groups, but bitterly opposed by most multinational electronics firms.  

The Sony paper and sources close to the issue say the monitoring 
network would employ one of the dozens of new internet 
"intelligence" agencies --such as London-based Infonics PLC--that 
monitor chat rooms, e-mail lists, electronic bulletin boards, online 
news services, newsgroups and other sources of public information for 
specific data requested by a company or industry group.  This information 
includes press releases and news stories, discussions of particular issues 
and campaigns, and overall strategy, and is typically compiled in digest 
form for subscribers to the service.  

Although sources with Infonics were not available for comment, the 
company has been involved in international environmental issues in 
the past, most notably when it hired Royal Dutch Shell, Inc. to 
polish its corporate image after the Nigerian military executed a 
local environmentalist who was fighting to require Shell to address 

An industry official says "pre-funding intervention" means providing
groups with industry data prior to the beginning of their campaigns 
to ensure "they have good information" about company products and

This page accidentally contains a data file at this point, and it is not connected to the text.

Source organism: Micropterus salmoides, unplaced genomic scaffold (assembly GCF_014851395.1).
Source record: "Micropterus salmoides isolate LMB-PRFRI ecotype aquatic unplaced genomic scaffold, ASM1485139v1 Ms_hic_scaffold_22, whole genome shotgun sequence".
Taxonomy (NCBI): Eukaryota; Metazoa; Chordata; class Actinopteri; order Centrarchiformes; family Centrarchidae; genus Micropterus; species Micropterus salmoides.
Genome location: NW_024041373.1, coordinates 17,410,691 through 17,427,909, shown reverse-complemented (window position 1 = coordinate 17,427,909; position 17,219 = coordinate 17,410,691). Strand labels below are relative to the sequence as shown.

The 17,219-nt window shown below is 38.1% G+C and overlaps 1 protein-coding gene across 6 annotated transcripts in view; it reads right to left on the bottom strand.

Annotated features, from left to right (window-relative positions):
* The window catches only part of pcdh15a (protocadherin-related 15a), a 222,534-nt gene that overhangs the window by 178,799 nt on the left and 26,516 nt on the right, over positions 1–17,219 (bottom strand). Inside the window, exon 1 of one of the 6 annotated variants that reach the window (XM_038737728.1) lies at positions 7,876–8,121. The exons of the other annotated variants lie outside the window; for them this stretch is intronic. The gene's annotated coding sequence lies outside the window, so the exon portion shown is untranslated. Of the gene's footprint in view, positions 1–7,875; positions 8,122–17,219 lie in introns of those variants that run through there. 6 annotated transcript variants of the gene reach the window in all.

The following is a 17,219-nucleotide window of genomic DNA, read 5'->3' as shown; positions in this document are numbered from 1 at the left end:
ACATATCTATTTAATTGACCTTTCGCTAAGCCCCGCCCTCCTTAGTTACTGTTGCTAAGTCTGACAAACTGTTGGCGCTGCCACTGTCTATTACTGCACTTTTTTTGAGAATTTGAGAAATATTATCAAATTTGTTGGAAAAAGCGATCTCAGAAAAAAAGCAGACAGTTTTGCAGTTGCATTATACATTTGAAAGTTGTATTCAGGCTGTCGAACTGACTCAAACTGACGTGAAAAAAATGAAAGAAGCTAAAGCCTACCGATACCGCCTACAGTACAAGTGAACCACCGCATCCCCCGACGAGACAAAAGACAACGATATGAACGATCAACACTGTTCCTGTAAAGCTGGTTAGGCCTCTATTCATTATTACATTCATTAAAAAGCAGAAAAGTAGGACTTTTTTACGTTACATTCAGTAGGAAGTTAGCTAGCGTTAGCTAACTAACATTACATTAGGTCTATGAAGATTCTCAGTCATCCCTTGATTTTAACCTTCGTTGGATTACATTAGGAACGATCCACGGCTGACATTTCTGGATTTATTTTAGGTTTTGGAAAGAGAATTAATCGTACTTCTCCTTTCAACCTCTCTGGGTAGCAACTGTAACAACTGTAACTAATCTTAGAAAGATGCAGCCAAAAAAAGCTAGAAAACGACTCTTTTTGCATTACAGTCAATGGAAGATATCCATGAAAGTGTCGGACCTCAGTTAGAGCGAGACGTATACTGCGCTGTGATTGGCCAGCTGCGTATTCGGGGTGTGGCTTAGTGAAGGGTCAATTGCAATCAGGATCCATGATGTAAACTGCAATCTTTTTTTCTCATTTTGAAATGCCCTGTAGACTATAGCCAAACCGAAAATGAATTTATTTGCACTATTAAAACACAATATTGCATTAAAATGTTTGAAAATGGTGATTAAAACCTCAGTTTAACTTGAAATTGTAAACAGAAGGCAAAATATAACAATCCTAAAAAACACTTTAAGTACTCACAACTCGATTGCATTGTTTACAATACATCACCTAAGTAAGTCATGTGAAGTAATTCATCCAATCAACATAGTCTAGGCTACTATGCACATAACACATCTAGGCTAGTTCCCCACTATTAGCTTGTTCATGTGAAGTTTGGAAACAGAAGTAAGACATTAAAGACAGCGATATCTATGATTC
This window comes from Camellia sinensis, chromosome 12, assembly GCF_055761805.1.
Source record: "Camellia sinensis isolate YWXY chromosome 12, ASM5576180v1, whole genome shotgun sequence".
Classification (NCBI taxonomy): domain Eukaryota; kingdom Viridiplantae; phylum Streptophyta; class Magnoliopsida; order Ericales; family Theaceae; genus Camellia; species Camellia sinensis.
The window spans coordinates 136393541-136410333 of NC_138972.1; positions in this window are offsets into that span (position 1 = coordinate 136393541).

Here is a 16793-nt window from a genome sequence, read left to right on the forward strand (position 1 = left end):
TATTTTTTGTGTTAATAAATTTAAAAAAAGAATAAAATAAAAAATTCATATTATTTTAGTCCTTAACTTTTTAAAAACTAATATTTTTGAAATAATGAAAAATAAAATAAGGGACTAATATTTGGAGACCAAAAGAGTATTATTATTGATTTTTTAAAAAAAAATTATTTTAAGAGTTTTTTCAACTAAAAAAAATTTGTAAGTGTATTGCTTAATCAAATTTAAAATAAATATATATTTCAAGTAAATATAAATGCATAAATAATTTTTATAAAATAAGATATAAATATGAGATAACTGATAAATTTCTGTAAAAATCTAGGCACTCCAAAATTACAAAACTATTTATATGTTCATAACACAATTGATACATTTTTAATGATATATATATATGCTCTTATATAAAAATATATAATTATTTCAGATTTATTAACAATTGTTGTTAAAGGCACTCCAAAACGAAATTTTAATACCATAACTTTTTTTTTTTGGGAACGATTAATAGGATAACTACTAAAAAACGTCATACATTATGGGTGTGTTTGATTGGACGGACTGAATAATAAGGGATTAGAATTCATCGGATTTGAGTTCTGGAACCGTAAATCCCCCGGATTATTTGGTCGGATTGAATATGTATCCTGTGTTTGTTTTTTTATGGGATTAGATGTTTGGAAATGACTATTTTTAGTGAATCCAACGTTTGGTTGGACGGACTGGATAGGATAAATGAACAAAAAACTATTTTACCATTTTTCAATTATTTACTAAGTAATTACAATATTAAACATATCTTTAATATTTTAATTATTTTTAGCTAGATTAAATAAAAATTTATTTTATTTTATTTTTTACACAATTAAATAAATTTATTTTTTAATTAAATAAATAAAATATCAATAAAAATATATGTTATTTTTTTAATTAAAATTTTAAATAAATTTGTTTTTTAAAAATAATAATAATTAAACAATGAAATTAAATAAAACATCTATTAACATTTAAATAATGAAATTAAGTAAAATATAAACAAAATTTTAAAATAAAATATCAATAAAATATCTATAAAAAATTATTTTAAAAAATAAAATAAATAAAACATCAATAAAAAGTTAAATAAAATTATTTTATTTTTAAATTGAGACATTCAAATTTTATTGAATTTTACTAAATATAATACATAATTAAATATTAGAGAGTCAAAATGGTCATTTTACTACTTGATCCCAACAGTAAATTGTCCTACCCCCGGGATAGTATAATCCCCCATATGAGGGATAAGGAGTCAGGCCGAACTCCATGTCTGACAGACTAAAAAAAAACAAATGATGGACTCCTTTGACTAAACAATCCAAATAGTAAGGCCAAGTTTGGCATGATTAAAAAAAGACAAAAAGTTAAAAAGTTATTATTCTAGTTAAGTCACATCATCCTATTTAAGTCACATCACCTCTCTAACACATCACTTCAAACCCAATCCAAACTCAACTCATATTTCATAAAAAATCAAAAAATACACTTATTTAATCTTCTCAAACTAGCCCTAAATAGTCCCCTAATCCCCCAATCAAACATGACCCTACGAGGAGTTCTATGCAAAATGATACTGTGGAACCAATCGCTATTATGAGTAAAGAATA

practices. But an observer familiar with industry efforts says it likely
refers to a
growing movement in the business community to take industry 
problems with activists' agendas directly to donors, charitable foundations
companies that sponsor the environmental organizations, in  an 
effort to stall the campaigns before they even commence.  

Sources say the Sony paper only highlights what some contend is 
a growing movement in the industry to try and cripple 
environmentalists and other activists organizations because of their
demands on trade issues. Sources also point to a new website-- was reportedly set up by the 
agribusiness sector in response to last year's protests at the World Trade
(WTO) meeting in Seattle.  The organizers of the site have collected a list 
of environmental groups that took part in the protests, their sponsors,